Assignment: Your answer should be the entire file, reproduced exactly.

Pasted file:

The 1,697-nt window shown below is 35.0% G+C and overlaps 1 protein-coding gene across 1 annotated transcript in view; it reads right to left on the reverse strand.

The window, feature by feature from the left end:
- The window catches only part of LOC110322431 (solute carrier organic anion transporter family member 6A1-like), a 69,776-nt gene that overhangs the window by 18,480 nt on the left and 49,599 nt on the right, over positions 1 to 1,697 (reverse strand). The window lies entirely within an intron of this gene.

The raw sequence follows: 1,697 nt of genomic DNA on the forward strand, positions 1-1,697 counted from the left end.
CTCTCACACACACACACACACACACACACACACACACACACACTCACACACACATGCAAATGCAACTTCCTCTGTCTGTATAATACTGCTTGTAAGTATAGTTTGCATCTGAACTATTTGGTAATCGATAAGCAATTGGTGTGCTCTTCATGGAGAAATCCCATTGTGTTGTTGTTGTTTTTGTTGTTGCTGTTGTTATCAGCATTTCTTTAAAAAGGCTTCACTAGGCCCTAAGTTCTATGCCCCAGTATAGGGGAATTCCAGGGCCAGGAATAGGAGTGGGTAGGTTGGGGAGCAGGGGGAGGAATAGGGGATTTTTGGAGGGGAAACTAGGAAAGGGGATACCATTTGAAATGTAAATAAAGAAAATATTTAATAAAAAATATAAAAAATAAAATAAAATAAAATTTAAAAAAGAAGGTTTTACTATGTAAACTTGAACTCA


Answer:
The 1,697-nt window shown below is 35.0% G+C and overlaps 1 protein-coding gene across 1 annotated transcript in view; it reads right to left on the reverse strand.

The window, feature by feature from the left end:
- The window catches only part of LOC110322431 (solute carrier organic anion transporter family member 6A1-like), a 69,776-nt gene that overhangs the window by 18,480 nt on the left and 49,599 nt on the right, over positions 1 to 1,697 (reverse strand). The window lies entirely within an intron of this gene.

The raw sequence follows: 1,697 nt of genomic DNA on the forward strand, positions 1-1,697 counted from the left end.
CTCTCACACACACACACACACACACACACACACACACACACACTCACACACACATGCAAATGCAACTTCCTCTGTCTGTATAATACTGCTTGTAAGTATAGTTTGCATCTGAACTATTTGGTAATCGATAAGCAATTGGTGTGCTCTTCATGGAGAAATCCCATTGTGTTGTTGTTGTTTTTGTTGTTGCTGTTGTTATCAGCATTTCTTTAAAAAGGCTTCACTAGGCCCTAAGTTCTATGCCCCAGTATAGGGGAATTCCAGGGCCAGGAATAGGAGTGGGTAGGTTGGGGAGCAGGGGGAGGAATAGGGGATTTTTGGAGGGGAAACTAGGAAAGGGGATACCATTTGAAATGTAAATAAAGAAAATATTTAATAAAAAATATAAAAAATAAAATAAAATAAAATTTAAAAAAGAAGGTTTTACTATGTAAACTTGAACTCA